Rick: I had…scale issues. But although I agree that DietBet’s cut is ridiculously steep (25 percent of the total pot?!), it might just as easily have happened that only 30 people met their goal, in which case you’d have earned — er, more. (Don’t ask me to do math.) And don’t forget that you’d always make back at least what you bet, so it’s not like you stood to lose money. Instead, you lost weight, and that was the goal, right? And get ready to have your mind blown: You also “made” money by spending less on food. Hah! Sucker-bet like a fox!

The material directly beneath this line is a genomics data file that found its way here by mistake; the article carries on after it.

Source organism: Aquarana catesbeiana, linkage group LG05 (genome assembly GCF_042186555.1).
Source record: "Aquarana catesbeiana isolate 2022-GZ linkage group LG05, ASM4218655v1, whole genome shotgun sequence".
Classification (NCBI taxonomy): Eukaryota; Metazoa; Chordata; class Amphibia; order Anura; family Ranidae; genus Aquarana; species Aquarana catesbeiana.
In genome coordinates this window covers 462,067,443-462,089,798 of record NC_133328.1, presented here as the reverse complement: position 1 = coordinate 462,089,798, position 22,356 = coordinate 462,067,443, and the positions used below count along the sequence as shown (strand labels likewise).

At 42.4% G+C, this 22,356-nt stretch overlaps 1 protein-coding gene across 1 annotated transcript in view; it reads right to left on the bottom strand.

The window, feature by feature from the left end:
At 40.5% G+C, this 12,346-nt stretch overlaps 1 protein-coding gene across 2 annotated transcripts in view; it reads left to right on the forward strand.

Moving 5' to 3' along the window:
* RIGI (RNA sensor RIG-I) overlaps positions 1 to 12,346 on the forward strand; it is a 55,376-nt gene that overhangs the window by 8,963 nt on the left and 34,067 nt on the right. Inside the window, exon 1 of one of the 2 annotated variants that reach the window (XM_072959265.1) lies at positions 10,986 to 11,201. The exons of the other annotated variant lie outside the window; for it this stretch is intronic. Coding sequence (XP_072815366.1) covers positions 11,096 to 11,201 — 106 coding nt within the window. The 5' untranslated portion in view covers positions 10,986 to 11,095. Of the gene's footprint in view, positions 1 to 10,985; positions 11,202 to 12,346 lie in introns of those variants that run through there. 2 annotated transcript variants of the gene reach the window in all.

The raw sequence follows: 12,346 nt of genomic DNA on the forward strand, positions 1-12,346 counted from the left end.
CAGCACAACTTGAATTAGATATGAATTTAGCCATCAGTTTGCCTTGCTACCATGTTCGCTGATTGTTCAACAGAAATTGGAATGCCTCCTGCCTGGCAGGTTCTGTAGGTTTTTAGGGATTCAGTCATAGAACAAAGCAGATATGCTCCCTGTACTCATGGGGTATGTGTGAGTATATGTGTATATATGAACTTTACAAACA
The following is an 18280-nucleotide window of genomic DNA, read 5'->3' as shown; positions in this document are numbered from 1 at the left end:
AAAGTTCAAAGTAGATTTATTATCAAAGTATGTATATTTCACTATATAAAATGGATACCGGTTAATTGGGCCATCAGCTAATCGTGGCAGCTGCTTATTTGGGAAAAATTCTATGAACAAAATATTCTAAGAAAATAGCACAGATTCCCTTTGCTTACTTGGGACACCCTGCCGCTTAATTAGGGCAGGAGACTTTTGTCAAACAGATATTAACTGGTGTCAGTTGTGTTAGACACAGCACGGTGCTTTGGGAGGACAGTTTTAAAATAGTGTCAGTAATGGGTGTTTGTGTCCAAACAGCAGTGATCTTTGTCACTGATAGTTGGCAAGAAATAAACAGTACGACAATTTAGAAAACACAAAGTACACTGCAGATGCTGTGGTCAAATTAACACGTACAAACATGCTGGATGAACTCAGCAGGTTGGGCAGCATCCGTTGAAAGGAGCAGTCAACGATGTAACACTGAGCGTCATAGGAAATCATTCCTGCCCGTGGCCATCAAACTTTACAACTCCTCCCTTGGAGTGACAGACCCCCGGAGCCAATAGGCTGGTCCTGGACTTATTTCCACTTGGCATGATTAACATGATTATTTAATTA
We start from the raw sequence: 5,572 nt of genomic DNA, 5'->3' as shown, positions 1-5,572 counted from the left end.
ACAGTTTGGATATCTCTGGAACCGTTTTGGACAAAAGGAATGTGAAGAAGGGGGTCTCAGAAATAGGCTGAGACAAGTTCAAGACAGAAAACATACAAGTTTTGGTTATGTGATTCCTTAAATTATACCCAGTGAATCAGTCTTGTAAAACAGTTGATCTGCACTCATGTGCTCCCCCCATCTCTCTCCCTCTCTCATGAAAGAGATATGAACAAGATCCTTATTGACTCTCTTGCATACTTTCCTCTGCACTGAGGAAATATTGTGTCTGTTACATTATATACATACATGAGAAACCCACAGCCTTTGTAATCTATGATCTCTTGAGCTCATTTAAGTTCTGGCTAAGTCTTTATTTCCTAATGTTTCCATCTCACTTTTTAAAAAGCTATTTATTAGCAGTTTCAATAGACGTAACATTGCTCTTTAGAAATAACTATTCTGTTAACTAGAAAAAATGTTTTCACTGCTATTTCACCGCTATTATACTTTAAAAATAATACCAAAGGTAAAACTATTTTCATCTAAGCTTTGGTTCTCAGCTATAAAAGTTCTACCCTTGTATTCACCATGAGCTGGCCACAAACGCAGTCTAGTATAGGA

A screenshot of PactDave: As usual, your logic is absolutely… impenetrable. The sucker bets don’t stop with DietBet, either. Take Pact, for example, which I tried out back when it was known as GymPact. As long as you consistently exercise for however many days you agree to each week, a tiny trickle of cash streams in. But miss a day, and you forfeit your weekly investment. Before you roll your eyes and say, “well, duh, that’s the whole point,” let me ask: What if you get a cold and can’t exercise? Twist your ankle or wake up with a stitch in your side and decide it’s best to sit out for the day? What if you have to unexpectedly drive your spouse to work? Or need to clean cat vomit off the kitchen table and miss your narrow exercise window before work? My point is that a million real-life curveballs can interfere with your ability to work out on any given day of the week. You don’t pay much attention to them until you have money riding on your ability to make your week unfold absolutely perfectly day in and day out, week after week, month after month. Feeling the pressure to perform perfectly yet? Sure, Pact gives you a pass if you’re sick; you just need a doctor’s note. Tell me, Rick, do you go to the doctor every time you are just sick enough that you can’t exercise? That would quite literally cost more in co-pay than you’d make for hitting your Pact goal!